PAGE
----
There’re two main things in the Elliott Wave Principle: impulses (five-waves price movements) and corrections (three-wave price movements). We’ll come back to this in the next articles, so you’ll see that there’s just one main LEGO block, which is an impulse. But for now, let’s focus on these two.

Take a look at the chart below. You can see a 5-wave decline – that’s an impulse wave (there’re some cases where we could have a 5-wave correction, but that comes later in the article). Also, there’s a 3-wave advance, which we could consider a correction. Now that we found an impulse and a correction, it’s time to look at the bigger picture.

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The next chart is just the real wave count. The decline is likely in the third wave of a bearish impulse, and an upward bounce is in its fourth wave.

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So, we can come to the following conclusion: no wave can stay apart from others. The Elliot Wave Principle is like a Russian nesting doll (Matryoshka). Each wave is a part of another wave, but also each wave consists of smaller waves. This is repeated in longer and shorter timeframes.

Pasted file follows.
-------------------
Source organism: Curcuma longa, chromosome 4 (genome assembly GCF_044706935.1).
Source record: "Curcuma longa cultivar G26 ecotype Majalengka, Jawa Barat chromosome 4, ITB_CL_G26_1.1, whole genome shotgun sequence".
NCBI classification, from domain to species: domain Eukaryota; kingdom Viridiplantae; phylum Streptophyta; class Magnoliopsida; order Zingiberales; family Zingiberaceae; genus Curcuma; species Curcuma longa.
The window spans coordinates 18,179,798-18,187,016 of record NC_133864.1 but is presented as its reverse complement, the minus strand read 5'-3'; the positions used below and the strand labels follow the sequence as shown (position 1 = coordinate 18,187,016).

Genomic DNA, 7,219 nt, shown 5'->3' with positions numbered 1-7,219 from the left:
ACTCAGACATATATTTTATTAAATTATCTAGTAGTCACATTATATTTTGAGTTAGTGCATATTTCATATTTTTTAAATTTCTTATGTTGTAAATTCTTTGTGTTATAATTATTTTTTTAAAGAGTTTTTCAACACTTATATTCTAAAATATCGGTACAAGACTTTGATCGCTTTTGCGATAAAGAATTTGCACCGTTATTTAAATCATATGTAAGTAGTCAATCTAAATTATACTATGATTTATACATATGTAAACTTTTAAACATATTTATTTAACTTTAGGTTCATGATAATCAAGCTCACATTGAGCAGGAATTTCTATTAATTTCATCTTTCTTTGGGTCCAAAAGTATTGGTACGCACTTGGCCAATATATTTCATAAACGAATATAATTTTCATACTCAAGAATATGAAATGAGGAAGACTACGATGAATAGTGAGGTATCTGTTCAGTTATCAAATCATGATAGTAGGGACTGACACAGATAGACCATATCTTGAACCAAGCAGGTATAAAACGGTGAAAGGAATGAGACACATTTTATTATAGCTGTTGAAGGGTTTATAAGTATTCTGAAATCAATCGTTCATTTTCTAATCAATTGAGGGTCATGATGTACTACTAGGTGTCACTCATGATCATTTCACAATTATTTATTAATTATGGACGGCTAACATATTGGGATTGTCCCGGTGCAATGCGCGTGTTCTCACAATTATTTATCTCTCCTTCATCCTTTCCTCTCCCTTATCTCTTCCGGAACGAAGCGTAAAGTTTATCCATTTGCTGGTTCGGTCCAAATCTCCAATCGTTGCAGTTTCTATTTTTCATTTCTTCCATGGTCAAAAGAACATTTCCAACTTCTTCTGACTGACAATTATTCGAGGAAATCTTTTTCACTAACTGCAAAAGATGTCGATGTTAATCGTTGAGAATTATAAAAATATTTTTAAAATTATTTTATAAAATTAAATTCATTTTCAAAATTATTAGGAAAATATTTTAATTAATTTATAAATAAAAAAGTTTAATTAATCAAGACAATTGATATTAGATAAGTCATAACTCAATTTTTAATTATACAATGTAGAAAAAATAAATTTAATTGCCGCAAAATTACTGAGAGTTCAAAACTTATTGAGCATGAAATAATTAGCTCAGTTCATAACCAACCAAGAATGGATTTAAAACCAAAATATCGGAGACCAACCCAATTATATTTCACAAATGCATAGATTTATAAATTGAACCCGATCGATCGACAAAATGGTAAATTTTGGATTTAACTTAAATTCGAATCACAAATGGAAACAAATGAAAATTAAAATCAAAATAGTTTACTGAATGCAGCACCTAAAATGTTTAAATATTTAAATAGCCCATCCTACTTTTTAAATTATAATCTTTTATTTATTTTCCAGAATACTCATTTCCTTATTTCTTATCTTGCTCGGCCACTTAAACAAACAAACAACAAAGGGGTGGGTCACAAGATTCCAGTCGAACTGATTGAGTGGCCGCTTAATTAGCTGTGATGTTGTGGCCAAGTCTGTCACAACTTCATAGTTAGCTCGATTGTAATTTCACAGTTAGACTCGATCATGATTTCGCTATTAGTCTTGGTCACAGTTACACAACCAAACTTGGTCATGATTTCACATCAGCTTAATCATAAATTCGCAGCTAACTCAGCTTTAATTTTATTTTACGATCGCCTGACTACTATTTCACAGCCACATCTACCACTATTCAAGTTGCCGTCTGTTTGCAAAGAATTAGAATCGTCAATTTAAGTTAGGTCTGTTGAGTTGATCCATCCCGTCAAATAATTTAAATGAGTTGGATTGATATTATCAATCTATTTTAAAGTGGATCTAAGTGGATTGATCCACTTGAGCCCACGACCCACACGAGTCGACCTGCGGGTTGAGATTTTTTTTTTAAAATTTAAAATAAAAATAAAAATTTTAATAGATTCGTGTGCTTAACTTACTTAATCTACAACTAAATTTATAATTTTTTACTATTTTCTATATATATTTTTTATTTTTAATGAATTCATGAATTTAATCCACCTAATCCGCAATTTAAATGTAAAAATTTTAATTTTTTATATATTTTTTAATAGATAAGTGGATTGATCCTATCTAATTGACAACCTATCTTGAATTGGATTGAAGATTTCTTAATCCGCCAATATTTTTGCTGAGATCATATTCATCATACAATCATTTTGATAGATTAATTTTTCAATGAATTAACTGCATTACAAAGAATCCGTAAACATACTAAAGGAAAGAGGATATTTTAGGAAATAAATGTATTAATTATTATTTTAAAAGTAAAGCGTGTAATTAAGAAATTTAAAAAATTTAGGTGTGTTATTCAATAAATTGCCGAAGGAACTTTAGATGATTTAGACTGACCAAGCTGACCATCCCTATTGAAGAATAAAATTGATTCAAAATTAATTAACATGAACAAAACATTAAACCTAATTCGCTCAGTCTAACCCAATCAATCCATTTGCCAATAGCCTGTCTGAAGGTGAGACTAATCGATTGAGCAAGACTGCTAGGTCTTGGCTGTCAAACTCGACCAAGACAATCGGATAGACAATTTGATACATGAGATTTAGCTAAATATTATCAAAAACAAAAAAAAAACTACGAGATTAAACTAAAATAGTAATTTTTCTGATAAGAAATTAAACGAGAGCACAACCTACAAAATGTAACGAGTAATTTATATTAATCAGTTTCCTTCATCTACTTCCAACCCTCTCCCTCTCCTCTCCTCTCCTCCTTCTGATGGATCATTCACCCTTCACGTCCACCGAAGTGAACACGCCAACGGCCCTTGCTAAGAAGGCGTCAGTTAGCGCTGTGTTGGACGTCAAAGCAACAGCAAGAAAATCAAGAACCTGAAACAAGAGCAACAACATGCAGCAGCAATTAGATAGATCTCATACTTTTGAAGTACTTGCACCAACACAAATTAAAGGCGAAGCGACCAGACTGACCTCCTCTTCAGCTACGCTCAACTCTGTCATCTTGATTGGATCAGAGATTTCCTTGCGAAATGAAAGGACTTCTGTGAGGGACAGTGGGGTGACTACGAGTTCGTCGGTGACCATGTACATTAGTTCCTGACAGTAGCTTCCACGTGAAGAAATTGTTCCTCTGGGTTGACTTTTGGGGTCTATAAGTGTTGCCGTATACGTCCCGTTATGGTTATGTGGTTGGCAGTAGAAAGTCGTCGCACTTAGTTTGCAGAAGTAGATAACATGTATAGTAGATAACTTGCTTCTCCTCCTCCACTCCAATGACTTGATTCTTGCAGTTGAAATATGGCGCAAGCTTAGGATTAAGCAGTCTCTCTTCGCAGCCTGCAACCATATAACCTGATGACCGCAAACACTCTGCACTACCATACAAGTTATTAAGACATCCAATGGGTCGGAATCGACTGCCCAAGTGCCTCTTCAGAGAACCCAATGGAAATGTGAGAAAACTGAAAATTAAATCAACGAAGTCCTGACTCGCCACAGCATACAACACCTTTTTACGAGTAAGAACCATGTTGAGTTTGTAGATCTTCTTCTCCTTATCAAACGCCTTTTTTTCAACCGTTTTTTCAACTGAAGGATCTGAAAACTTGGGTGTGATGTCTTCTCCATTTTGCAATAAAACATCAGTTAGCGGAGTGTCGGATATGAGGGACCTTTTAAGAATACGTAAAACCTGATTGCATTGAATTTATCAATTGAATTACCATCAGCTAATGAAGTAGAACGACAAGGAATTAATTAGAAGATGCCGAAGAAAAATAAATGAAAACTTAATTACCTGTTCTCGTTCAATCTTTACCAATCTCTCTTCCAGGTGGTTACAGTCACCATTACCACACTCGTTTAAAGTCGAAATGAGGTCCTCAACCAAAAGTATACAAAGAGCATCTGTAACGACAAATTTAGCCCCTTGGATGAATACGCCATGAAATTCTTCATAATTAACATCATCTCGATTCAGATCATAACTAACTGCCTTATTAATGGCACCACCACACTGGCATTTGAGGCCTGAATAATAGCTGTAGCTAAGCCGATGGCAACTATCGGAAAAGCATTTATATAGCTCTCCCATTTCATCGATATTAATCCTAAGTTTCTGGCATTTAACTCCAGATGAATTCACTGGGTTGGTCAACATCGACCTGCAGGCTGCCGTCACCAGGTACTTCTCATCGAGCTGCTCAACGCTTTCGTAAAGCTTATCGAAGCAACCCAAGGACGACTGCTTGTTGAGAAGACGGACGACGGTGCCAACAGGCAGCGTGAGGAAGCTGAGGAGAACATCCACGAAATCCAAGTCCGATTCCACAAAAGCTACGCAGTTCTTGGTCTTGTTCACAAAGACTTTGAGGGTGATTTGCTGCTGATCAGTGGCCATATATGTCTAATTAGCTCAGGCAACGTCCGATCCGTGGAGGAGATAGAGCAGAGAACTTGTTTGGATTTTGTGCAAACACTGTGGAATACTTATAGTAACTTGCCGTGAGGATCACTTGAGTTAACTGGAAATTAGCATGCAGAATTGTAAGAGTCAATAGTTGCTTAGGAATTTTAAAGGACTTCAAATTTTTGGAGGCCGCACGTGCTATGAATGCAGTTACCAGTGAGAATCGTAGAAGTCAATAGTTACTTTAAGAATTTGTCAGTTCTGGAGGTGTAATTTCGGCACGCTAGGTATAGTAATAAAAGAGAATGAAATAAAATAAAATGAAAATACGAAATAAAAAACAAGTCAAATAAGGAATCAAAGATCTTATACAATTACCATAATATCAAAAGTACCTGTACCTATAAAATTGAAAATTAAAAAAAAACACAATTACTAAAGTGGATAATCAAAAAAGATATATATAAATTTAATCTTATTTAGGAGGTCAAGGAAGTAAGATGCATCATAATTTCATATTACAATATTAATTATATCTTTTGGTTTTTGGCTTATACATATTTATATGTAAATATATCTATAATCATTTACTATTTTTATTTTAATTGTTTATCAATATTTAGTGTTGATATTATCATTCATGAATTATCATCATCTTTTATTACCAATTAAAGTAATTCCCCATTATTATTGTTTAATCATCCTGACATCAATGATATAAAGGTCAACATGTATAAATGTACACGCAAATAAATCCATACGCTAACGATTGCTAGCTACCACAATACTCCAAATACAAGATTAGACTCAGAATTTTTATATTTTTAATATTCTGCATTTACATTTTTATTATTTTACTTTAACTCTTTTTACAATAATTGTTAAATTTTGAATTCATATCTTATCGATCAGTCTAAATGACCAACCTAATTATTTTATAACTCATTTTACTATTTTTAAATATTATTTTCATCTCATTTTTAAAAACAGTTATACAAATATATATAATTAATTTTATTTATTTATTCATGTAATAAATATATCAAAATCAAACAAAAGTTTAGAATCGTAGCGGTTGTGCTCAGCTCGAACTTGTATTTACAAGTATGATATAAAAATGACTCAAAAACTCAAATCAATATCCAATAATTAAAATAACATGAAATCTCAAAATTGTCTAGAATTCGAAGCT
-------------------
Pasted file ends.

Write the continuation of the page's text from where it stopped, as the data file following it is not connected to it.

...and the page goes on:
And this makes the Elliott Wave Principle different from other market analysis techniques. The majority of the technical analysis approaches focus on patterns and signals that stand aside from each other. The power of EWP is an ability to see the bigger picture, not just an individual setup.

Thinking opportunities

You’ve probably heard that if you use the EWP in trading, you will come across more than one possible wave counts. Usually, you have a few possible scenarios, which sometimes are contradictory. This is the most exciting thing about the EWP because it’s like playing chess.

If some holy-grail indicator tells you to buy or sell, you wouldn’t think what you’re going to do if something goes wrong. With the EWP, you are trying to figure out trading actions depending on which wave count is in place. That’s a core skill of an experienced trader.